"Why Doesn't the United States Have a European-Style Welfare State?,"
Brookings Papers on Economic Activity,
Economic Studies Program, The Brookings Institution, vol. 32(2), pages 187-278.
- Alesina, Alberto Francesco & Glaeser, Edward Ludwig & Sacerdote, Burce, 2001. "Why Doesn't the United States Have a European-Style Welfare State?," Scholarly Articles 12502088, Harvard University Department of Economics.
- Fong, Christina M. & Bowles, Samuel & Gintis, Herbert, 2006. "Strong reciprocity and the welfare state," Handbook on the Economics of Giving, Reciprocity and Altruism, Elsevier.
- Alberto F. Alesina & Paola Giuliano, 2009.
"Preferences for Redistribution,"
NBER Working Papers
14825, National Bureau of Economic Research, Inc.
- Stefano DellaVigna & John A. List & Ulrike Malmendier, 2012.
"Testing for Altruism and Social Pressure in Charitable Giving,"
The Quarterly Journal of Economics,
Oxford University Press, vol. 127(1), pages 1-56.
- Stefano DellaVigna & John A. List & Ulrike Malmendier, 2009. "Testing for Altruism and Social Pressure in Charitable Giving," NBER Working Papers 15629, National Bureau of Economic Research, Inc.
- John List & Stefano DellaVigna & Ulrike Malmendier, 2012. "Testing for altruism and social pressure in charitable giving," Natural Field Experiments 00137, The Field Experiments Website.
- Dana, Jason & Cain, Daylian M. & Dawes, Robyn M., 2006. "What you don't know won't hurt me: Costly (but quiet) exit in dictator games," Organizational Behavior and Human Decision Processes, Elsevier, vol. 100(2), pages 193-201, July.
- Corneo, Giacomo & Grüner, Hans Peter, 2001.
"Individual Preferences for Political Redistribution,"
CEPR Discussion Papers
2694, C.E.P.R. Discussion Papers.
- Corneo, Giacomo & Gruner, Hans Peter, 2002. "Individual preferences for political redistribution," Journal of Public Economics, Elsevier, vol. 83(1), pages 83-107, January.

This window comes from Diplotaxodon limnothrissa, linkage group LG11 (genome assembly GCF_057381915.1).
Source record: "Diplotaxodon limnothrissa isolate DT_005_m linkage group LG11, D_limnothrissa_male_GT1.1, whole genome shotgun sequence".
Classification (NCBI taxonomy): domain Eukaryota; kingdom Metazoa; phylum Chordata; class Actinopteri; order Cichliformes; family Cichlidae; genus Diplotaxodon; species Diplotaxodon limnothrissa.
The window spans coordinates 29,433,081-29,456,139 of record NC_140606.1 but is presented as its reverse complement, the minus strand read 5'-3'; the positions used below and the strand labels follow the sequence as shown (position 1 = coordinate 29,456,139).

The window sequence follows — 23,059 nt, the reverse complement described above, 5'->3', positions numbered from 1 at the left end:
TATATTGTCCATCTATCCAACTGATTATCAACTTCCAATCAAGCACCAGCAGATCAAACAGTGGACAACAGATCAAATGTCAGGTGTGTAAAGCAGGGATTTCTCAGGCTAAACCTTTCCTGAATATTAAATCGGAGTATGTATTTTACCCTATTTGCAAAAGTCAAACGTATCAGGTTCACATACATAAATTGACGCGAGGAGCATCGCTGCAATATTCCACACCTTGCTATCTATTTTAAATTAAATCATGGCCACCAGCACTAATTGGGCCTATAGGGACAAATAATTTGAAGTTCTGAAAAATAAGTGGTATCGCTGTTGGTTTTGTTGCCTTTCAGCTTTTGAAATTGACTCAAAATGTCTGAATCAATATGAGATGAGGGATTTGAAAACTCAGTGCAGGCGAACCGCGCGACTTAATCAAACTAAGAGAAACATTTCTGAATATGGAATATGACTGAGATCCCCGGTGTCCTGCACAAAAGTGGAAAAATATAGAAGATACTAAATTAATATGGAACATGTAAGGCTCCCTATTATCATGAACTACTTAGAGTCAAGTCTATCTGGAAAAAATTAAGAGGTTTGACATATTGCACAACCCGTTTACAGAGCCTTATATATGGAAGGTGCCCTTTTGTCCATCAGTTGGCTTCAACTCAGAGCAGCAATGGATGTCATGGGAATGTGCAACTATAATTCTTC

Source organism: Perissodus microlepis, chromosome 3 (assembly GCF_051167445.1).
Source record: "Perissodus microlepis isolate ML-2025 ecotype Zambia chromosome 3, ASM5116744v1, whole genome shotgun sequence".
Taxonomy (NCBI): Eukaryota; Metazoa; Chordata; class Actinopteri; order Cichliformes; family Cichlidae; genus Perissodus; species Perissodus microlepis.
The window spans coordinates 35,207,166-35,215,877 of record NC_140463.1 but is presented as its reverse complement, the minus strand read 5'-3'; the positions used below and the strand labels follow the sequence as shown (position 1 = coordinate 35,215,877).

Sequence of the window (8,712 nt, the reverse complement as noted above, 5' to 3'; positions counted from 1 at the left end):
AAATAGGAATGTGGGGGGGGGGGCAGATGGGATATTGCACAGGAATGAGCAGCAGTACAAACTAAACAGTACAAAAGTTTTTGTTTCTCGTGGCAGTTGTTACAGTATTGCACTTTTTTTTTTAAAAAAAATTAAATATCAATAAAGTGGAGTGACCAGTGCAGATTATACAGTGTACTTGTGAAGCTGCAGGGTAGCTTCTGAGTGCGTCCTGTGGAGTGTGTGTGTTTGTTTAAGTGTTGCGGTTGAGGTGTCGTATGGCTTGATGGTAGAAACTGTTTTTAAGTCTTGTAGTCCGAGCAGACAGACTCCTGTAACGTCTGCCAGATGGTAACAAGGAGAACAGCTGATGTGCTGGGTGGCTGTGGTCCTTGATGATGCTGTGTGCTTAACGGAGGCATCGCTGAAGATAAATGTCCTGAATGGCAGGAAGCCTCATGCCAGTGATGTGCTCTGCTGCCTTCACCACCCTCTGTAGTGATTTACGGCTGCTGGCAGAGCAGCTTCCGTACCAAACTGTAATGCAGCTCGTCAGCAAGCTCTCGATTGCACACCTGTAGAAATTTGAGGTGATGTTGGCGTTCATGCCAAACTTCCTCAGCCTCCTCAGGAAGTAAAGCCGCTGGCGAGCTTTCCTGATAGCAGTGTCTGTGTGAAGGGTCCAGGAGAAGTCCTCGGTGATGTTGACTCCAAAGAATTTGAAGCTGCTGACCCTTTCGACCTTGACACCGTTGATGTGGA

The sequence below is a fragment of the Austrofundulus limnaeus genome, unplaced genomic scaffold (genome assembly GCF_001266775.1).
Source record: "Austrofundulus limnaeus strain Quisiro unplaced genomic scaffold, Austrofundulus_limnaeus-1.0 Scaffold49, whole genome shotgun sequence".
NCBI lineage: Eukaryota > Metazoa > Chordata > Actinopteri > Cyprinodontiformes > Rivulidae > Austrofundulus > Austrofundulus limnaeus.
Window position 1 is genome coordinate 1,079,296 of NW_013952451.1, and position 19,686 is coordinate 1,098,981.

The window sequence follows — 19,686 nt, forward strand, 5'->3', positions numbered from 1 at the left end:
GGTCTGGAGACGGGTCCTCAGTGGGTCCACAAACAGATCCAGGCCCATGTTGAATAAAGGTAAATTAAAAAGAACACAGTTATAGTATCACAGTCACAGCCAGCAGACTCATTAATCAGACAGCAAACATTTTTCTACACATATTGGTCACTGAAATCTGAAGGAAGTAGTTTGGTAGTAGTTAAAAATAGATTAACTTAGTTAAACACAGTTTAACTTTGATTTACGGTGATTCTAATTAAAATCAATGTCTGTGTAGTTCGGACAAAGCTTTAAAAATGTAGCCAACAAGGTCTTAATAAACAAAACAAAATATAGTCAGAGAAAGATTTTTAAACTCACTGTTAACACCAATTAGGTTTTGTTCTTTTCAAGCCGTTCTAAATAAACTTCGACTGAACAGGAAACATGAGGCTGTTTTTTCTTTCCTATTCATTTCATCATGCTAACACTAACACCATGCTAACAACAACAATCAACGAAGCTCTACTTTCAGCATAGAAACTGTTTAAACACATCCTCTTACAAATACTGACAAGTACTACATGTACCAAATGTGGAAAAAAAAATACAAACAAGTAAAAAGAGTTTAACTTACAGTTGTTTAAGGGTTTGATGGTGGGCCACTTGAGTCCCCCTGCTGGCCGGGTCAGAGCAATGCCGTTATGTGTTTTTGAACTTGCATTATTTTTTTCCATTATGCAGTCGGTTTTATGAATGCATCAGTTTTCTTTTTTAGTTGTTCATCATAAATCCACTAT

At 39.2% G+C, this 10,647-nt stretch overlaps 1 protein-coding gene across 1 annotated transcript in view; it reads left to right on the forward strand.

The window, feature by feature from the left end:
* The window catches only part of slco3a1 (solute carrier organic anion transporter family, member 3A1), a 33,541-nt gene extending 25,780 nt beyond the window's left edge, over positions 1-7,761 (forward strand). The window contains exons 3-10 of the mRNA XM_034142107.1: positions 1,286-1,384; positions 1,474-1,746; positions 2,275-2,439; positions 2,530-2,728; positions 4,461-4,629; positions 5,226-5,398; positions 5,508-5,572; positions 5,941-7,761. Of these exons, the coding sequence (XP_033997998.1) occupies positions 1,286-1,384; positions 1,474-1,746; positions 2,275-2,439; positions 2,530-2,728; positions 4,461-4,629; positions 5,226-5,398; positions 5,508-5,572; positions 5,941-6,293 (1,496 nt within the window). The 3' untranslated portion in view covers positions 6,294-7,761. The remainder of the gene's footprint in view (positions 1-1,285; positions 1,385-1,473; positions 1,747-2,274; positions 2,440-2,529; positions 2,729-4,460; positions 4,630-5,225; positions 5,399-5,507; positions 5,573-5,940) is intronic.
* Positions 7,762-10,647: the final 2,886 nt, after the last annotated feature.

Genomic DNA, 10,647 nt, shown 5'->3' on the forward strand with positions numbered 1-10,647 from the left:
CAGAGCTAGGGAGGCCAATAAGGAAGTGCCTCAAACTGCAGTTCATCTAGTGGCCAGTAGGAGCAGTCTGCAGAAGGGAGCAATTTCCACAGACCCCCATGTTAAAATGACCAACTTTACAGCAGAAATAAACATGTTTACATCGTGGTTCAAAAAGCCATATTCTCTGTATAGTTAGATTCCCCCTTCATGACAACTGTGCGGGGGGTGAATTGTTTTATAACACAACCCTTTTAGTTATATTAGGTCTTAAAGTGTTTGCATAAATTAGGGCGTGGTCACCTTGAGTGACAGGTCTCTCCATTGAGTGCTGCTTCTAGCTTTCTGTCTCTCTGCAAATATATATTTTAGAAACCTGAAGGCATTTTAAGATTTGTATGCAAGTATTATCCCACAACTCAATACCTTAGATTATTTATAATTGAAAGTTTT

- Todd L. Cherry & Peter Frykblom & Jason F. Shogren, 2002.
"Hardnose the Dictator,"
American Economic Review,
American Economic Association, vol. 92(4), pages 1218-1221, September.
- Oberholzer-Gee Felix & Eichenberger Reiner, 2008. "Fairness in Extended Dictator Game Experiments," The B.E. Journal of Economic Analysis & Policy, De Gruyter, vol. 8(1), pages 1-21, July.
- Fong, Christina, 2001. "Social preferences, self-interest, and the demand for redistribution," Journal of Public Economics, Elsevier, vol. 82(2), pages 225-246, November.
When requesting a correction, please mention this item's handle: RePEc:eee:pubeco:v:95:y:2011:i:5:p:436-444. See general information about how to correct material in RePEc.
For technical questions regarding this item, or to correct its authors, title, abstract, bibliographic or download information, contact: (Zhang, Lei)
If you have authored this item and are not yet registered with RePEc, we encourage you to do it here. This allows to link your profile to this item. It also allows you to accept potential citations to this item that we are uncertain about.
If references are entirely missing, you can add them using this form.
If the full references list an item that is present in RePEc, but the system did not link to it, you can help with this form.
If you know of missing items citing this one, you can help us creating those links by adding the relevant references in the same way as above, for each refering item. If you are a registered author of this item, you may also want to check the "citations" tab in your profile, as there may be some citations waiting for confirmation.
Please note that corrections may take a couple of weeks to filter through the various RePEc services.